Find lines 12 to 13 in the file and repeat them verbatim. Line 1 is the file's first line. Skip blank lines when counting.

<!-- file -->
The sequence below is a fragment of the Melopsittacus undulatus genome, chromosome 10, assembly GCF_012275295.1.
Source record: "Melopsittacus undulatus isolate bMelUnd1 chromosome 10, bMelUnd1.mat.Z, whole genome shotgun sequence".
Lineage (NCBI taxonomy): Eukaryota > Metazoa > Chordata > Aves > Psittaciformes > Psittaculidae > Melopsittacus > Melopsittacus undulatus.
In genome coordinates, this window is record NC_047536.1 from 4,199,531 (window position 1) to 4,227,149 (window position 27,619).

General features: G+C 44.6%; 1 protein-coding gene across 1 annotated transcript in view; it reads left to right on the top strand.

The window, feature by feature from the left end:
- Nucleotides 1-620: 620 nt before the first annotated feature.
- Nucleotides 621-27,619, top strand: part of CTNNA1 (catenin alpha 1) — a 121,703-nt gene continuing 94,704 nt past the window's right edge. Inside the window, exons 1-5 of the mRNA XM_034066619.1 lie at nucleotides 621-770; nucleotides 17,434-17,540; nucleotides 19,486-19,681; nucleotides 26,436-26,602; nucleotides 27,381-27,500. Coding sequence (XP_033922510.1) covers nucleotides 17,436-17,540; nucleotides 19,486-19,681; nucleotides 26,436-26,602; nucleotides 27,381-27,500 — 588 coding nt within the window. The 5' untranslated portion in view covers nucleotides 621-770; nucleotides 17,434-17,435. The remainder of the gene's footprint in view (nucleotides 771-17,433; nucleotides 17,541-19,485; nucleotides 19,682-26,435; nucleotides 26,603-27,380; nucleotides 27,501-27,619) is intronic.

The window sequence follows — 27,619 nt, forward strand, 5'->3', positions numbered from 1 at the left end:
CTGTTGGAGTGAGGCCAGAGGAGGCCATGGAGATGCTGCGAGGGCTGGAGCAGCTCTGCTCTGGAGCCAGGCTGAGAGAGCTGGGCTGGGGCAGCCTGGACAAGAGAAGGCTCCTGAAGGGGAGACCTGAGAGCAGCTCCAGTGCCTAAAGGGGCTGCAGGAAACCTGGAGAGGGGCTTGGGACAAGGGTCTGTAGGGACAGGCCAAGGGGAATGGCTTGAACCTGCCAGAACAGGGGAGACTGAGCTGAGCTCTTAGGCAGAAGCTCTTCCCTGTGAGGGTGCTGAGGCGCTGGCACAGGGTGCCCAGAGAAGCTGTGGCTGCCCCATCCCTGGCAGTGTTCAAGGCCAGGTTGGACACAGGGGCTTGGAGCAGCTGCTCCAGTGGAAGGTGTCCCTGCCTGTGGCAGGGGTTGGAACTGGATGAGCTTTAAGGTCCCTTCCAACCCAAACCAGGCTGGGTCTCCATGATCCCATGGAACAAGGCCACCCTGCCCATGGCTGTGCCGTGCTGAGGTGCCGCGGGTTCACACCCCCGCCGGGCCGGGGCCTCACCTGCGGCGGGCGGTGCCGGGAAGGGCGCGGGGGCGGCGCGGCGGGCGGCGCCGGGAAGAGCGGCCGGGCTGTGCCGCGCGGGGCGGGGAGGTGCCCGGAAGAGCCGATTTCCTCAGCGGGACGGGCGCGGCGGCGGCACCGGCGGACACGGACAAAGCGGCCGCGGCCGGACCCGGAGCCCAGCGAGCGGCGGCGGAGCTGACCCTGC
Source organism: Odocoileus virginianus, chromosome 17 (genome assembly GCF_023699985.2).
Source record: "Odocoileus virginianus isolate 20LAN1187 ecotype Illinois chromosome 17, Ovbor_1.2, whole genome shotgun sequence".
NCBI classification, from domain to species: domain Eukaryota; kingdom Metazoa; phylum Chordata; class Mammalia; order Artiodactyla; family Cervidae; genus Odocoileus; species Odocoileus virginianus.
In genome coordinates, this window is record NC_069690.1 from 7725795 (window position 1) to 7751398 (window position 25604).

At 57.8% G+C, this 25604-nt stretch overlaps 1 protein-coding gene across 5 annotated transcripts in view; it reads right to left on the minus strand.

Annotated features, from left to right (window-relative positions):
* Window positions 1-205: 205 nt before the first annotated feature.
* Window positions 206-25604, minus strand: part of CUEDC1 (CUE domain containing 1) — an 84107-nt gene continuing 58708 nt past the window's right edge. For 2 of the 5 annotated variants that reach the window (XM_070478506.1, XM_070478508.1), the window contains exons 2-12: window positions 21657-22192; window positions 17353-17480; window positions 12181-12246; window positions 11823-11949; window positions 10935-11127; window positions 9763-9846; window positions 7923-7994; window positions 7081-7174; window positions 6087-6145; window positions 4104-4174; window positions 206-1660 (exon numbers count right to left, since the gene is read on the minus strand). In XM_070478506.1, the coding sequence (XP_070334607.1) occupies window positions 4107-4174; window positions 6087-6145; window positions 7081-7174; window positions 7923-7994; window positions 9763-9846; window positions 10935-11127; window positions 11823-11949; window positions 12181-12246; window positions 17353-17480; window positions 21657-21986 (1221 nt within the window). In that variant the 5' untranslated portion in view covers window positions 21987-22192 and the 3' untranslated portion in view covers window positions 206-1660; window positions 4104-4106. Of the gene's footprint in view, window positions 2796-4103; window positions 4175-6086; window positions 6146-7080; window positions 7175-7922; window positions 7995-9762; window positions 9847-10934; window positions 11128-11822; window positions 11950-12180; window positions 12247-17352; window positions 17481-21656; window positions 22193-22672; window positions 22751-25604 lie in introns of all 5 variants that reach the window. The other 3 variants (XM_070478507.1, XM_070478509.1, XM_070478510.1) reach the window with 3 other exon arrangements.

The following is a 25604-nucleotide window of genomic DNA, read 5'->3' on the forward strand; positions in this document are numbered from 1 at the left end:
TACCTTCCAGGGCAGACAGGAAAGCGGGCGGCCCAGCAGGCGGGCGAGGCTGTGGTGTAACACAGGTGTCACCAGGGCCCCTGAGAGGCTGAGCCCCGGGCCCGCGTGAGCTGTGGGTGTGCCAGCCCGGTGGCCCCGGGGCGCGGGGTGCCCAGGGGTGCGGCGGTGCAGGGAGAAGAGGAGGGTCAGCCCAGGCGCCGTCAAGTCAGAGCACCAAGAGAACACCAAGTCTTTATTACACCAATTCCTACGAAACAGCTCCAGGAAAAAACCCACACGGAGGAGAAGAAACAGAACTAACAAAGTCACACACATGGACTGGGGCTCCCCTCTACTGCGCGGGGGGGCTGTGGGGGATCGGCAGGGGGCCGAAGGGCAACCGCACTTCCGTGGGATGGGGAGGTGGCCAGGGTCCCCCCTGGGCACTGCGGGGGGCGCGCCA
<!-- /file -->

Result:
Source record: "Odocoileus virginianus isolate 20LAN1187 ecotype Illinois chromosome 17, Ovbor_1.2, whole genome shotgun sequence".
NCBI classification, from domain to species: domain Eukaryota; kingdom Metazoa; phylum Chordata; class Mammalia; order Artiodactyla; family Cervidae; genus Odocoileus; species Odocoileus virginianus.